Keeping close eye on spiraling gasoline prices: White House
Carney said there has been significant reduction in US dependence on, and imports of, foreign oil. "We need to take steps so that that progress continues," he said.
Some Democrats have blamed speculation for pushing up energy prices. Hedge funds have placed large bets on higher oil prices, taking their total positions close to the highest level ever reported.
This week Bart Chilton, a Democratic commissioner at the top futures regulator, said more should be done to cap the number of contracts speculators can hold.
The Commodity Futures Trading Commission had developed position limits for commodity markets, but they were struck down last year by a judge who ruled the regulator had failed to show speculators affect prices. The CFTC is appealing. Carney said the White House would "do all we can" to protect consumers from gasoline price shocks.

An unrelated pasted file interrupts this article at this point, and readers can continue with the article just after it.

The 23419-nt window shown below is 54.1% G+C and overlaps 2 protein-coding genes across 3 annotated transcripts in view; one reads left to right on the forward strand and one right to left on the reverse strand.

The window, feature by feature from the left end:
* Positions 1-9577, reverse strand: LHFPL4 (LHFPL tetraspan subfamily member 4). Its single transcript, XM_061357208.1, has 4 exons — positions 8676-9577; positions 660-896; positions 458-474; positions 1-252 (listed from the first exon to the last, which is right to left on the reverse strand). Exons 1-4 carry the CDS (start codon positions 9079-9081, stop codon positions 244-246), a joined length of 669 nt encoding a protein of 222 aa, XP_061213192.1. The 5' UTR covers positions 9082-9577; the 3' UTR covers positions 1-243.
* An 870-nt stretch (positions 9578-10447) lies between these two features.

"Our overall focus has to be, however, on the need to insulate ourselves from these spikes in market prices" by boosting production of oil and alternative energy, Carney said.
Carney declined to comment on whether the White House is talking to refineries about specific logistics issues that could ease gasoline prices.
Many analysts say temporarily waiving the Jones Act, a law that prohibits foreign flagged vessels from shipping gasoline and other petroleum products from the Gulf of Mexico to Northeastern ports, could provide some relief from high oil prices. Jones Act waivers
Be the first to comment.